The shortage of high school sports officials and referees in North Carolina has grown more apparent since the pandemic, but data released last week by the NC High School Athletic Association shows it could get much worse.
Over the summer, the NCHSAA created a committee to study the issues behind the lack of new officials and the inability to retain current officials. The committee conducted a survey of all NCHSAA officials in all sports and received a 42% response rate.
The survey captured a lot of data, but one number stood out more than any other — over the past two years, 53% of NCHSAA officials have considered leaving.
“If you lose us, you lose high school sports,” Steve Schwartz, NCHSAA committee chairman, said in an interview on 99.9 FM The Fan on Wednesday. Schwartz has coached high school basketball in the Triangle area for 36 years. “The school system in the state of North Carolina will be left with the very real possibility that programs will have to be canceled because they won’t have officials to call their plays.”
Schwartz said there are two main reasons officials are leaving: sportsmanship and compensation.
“Why can’t we recruit and why do we have a challenge to keep officials? Well, there are two main reasons. Sportsmanship – people are over the abuse and it’s gotten worse over the years … The NCHSAA needs to get a handle on sportsmanship. . Schools have to deal with sportsmanship. And pay — a lot of officials just don’t believe they’re getting paid what they deserve,” Schwartz said.
The poll found that 63% of NCHSAA officials feel bad behavior from fans, coaches and players makes refereeing less rewarding and 66% said spectator behavior is worse than ever.
Pay is the next big problem, according to the survey. 51% of officials who responded to the survey think that the salary scale does not reach the appropriate level. Schwartz said officials in neighboring states are paid more.
A basketball official earns $52.50 for a varsity basketball game, or $105 for a varsity doubleheader.
“It’s not an Uber ride to school for a lot of them,” Schwartz said. “And a lot of officials say, ‘Why would I go work a high school game and get paid $105 for two college games and put up with that level of abuse?’ Young people say, “I don’t know how to do this” … And for senior officials, it’s like, “How long will I want to put up with this?”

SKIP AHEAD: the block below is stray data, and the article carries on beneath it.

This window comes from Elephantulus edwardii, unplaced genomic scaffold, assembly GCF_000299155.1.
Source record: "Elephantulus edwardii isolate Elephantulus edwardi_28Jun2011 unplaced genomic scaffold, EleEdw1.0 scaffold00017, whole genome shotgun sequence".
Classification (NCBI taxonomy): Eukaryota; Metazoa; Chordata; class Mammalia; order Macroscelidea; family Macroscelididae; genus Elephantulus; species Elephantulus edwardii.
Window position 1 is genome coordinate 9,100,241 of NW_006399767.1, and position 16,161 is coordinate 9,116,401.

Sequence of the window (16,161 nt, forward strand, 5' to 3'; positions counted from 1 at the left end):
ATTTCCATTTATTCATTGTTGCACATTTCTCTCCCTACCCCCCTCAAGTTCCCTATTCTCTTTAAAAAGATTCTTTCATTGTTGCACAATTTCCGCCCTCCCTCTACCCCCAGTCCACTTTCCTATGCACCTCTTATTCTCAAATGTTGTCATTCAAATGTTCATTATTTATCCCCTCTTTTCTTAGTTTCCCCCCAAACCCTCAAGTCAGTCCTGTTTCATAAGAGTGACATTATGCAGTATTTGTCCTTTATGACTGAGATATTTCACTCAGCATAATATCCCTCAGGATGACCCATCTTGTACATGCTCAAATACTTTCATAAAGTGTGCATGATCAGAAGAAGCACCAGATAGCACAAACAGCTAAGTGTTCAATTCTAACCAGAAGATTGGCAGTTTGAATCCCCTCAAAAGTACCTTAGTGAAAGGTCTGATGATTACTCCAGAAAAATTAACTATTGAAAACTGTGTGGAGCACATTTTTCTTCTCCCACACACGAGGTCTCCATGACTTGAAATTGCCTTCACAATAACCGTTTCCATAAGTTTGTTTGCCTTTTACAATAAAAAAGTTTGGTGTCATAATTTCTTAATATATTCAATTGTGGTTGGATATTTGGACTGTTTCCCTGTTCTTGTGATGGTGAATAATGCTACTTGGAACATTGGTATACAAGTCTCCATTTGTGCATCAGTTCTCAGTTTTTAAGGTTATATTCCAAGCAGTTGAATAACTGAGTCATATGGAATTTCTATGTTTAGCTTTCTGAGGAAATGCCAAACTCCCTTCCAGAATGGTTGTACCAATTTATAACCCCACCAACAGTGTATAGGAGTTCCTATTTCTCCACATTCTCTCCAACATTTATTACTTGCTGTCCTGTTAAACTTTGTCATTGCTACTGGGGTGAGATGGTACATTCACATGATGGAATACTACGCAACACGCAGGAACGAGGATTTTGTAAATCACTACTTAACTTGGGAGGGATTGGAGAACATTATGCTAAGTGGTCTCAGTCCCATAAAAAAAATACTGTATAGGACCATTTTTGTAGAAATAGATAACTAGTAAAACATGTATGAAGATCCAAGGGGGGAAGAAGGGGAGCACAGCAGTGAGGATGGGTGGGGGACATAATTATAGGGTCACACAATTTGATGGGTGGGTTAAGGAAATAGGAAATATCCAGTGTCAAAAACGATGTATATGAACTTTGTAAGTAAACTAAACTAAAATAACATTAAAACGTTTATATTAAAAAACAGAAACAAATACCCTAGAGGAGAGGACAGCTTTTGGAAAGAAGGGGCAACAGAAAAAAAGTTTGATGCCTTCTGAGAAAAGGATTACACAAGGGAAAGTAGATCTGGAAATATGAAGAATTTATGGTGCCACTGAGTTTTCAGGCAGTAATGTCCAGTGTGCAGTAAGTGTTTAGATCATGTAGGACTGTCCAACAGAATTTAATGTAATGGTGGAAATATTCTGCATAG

Last week, Schwartz and other committee members met with the NCHSAA Board of Directors to present their findings and make recommendations. The board is expected to consider these recommendations and take action at its regular winter board meeting, which begins later this month.
“”The NCHSAA has a challenge on its hands that we need a seat at the table – the referees need a seat at the table – we need to be fully integrated into their mission. We believe in the education-based mission of athletics,” Schwartz said. “I really hope that the salary issue will be addressed in some way given the financial challenges that schools have, so that everyone out there who is officials to say, “OK. That’s being handled.’ And then that buys a few years of time to address the issue of sportsmanship. That’s what I hope comes out of it.”
Schwartz said he left last week’s meeting with the board feeling optimistic.
NCHSAA Commissioner Que Tucker said in a written statement last week that the board is ready to address the recruitment and retention issue.
“The members of our Board of Directors are committed to fully reviewing the committee’s findings, creating a game plan and timeline to address these issues while continuing a dialogue with officials from across the state,” Tucker said. “Our goals are to make fundamental changes, both short-term and long-term, to improve the conditions and experiences faced by officials at our schools and at our competitions.”